This is good advice, but I think that some GARF grunge from garf.org would be a better value (if you can figure out how to navigate their website and find the place to order it).

LR you can start with a few pieces from and LFS or buy some on line. You can add more as you have the money.
The only problem with this is that every time you add rock you put the tank back into a cycle again... you won't be able to add any live creatures until the cycling process is over... it's better in my opinion to add it all in one shot. You can get semi-cured live rock off ebay for cheap, and shipping is usually included. I went this route when I put my tank together and spent about $300 for 70 Lbs of live rock (a mix of Fiji and Tonga).

Sorry to disagree with you so adamantly RayPollett, but it's tough enough getting started on a reef without people giving wildly conflicting advice on how to go about it. I don't think the word 'cheap' and 'reef' should be mentioned in the same sentence... ;)
Usually, if you go cheap, you'll be sorry... there's just no way around it.
 

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"Well, where to begin..."

With my first sentence.

"quote:
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You do not need a skimmer, even for a reef. More and more people are tossing them and their tanks run as good as ever in most cases.
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Well, from what I've seen, it's mostly people that are running refugiums or have some sort of 'other' nitrate removal (such as clams or xenia) that are ditching them... I don't think it's wise to say that you do not need a skimmer, especially on a maturing tank."

Not so, it is people with all types of reef set ups. I have a number running over a year with no skimmer, no sump and no refugium. Others are doing it too.

"quote:
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You do not need a sump. I no longer set up any tanks with them. My personal opinion is way to high of cost and too many possible problems for the few benefits.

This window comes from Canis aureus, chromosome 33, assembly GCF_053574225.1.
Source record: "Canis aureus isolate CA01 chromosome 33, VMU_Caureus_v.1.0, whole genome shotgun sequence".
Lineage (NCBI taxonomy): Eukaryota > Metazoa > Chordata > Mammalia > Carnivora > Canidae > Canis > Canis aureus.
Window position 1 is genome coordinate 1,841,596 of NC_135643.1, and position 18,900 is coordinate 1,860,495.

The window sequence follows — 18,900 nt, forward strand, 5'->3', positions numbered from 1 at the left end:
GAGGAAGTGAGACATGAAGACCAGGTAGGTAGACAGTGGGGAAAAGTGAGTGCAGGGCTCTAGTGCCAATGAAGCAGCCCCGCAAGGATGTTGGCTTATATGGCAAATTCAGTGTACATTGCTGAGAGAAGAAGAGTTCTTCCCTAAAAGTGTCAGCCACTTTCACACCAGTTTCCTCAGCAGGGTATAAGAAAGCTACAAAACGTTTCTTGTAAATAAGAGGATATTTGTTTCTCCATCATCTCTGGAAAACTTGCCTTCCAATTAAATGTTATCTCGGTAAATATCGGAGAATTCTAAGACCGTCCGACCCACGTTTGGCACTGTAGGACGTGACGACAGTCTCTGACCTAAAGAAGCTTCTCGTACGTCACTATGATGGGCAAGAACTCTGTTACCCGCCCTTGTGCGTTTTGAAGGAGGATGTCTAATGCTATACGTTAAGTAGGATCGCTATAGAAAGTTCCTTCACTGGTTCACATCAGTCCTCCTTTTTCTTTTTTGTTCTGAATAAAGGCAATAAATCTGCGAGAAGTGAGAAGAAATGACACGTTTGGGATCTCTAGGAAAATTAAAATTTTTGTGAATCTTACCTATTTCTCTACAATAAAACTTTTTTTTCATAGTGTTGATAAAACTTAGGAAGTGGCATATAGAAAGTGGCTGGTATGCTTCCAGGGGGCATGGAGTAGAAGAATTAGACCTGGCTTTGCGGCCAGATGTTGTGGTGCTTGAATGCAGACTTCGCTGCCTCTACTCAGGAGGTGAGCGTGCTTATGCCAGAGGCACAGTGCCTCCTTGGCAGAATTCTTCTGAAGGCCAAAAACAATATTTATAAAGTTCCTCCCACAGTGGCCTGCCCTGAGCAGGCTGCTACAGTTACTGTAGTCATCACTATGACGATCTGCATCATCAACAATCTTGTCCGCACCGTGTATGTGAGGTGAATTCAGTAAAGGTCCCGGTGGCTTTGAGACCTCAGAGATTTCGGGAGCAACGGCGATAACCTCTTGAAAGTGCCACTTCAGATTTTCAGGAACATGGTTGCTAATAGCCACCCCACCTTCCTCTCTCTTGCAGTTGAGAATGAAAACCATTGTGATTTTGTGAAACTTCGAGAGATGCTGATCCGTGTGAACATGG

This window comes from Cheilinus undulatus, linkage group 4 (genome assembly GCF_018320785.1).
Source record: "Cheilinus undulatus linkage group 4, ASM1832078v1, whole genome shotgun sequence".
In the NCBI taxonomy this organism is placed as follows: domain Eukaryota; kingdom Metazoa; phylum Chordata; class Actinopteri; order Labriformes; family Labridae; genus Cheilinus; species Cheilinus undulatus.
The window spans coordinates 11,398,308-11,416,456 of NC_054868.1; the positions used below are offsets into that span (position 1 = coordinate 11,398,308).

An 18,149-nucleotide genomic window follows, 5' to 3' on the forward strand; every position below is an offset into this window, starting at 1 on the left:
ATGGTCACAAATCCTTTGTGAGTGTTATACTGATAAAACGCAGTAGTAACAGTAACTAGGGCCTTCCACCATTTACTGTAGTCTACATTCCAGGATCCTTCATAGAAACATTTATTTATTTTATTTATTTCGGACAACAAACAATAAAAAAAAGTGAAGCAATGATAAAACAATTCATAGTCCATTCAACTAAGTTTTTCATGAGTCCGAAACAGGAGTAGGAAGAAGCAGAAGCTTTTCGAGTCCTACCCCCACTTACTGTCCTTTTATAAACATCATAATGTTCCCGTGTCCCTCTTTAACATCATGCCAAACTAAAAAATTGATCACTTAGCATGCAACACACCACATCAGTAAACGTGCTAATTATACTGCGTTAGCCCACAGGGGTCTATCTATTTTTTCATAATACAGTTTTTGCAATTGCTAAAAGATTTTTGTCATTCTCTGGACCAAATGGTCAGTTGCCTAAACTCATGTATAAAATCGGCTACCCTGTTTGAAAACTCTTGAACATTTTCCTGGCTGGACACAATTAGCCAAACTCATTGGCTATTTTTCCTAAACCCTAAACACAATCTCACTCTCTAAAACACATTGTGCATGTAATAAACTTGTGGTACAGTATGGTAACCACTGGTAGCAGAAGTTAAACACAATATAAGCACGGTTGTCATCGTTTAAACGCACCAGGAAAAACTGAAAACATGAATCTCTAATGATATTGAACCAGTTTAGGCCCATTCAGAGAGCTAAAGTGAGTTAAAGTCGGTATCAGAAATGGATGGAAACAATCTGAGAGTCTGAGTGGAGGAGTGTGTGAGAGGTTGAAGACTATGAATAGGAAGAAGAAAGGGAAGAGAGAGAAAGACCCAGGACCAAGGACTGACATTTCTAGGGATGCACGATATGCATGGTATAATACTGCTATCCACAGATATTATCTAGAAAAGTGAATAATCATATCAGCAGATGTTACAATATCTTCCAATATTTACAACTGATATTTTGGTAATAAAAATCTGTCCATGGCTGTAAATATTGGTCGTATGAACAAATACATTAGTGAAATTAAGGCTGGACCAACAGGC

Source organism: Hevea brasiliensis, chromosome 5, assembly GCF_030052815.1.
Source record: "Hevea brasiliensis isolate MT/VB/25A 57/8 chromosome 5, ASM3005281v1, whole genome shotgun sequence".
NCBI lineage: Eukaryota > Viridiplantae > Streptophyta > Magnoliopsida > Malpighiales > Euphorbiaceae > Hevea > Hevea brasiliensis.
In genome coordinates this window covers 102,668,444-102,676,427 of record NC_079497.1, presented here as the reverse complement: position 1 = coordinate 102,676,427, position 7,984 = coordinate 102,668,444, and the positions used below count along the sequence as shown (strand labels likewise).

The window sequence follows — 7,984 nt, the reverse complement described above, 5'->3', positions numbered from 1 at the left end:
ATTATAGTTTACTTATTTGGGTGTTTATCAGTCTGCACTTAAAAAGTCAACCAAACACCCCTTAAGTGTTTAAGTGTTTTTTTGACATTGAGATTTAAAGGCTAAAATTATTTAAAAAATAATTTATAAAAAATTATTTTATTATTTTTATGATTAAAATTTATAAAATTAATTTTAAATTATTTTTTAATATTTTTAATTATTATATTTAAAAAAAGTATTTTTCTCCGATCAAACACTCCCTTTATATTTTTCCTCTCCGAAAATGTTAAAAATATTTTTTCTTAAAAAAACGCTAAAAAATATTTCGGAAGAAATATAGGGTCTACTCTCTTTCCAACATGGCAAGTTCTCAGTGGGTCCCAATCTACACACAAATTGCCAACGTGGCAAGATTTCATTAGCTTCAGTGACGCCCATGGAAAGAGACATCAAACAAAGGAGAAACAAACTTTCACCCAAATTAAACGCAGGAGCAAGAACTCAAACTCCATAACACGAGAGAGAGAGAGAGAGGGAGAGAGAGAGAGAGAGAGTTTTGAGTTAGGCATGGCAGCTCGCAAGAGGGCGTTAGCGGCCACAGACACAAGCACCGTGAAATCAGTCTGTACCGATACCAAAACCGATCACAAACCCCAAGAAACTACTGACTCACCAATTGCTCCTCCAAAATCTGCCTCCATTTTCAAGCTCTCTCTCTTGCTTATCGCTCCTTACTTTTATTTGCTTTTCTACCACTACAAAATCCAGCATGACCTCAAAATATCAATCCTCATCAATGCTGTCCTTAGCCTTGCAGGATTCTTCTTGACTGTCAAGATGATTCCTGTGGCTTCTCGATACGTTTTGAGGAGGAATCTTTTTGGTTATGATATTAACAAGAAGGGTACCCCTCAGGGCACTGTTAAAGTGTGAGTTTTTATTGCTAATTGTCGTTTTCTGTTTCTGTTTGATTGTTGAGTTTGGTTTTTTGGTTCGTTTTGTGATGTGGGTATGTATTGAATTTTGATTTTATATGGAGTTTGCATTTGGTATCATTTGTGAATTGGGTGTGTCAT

--------------------------------------------------------------------------------

Well, I somewhat agree with you, but not for the reasons you specify. A sump is not something that is a 'must have', especially if you like having ugly equipment hanging all over the back of your tank. The cost is also minimal. I constructed my sump with a 10-gallon Walmart tank (cost $9.89), a MagDrive 5 ($39 at PetSolutions), some plumbing parts from Home Depot (about $20), and a couple pieces of plexiglas from the local glass shop (about $10). I also built my own overflow box for about $15 in parts. I don't think $100 is too much to spend for something that makes the tank look 100% better and adds to overall tank stability by increasing the volume of water."

I think it's a great amount for someone on a buget. Heaters are hid by rock and the water uptake for an Emperor 400 takes less room than most of the overflows used with sumps. It is also easy to hid behind rock.

"quote:
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I use a simple Emperor hang on the back filter, preferable the 400. It runs $45.99 at Drs Foster & smith (1800-443-1160).Or at www.DrsFosterSmith.com . Remove the bio-Wheels.
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I wouldn't recommend this for reef filtration except to run carbon occassionally... maybe it would work okay for a FOWLR tank."

You won't, I highly do. It is cheap and works great. Good water turn over, ( about 15X for a 29 gallon) Good aireation. And room for Floss, Carbon and other media when needed.

"quote:
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You can run a BiteLite or a SmartLight by CustomSeaLife over the tank and even keep Some low light corals like Mushrooms. Will need Glass or plexiglass between tank and light.
--------------------------------------------------------------------------------

Again, I would only recommend doing this if you're only doing a 'fish only' tank, since lighting is probably the single most important part of your reef tank... after all, about 75% of reef species are fully or partially photosynthetic."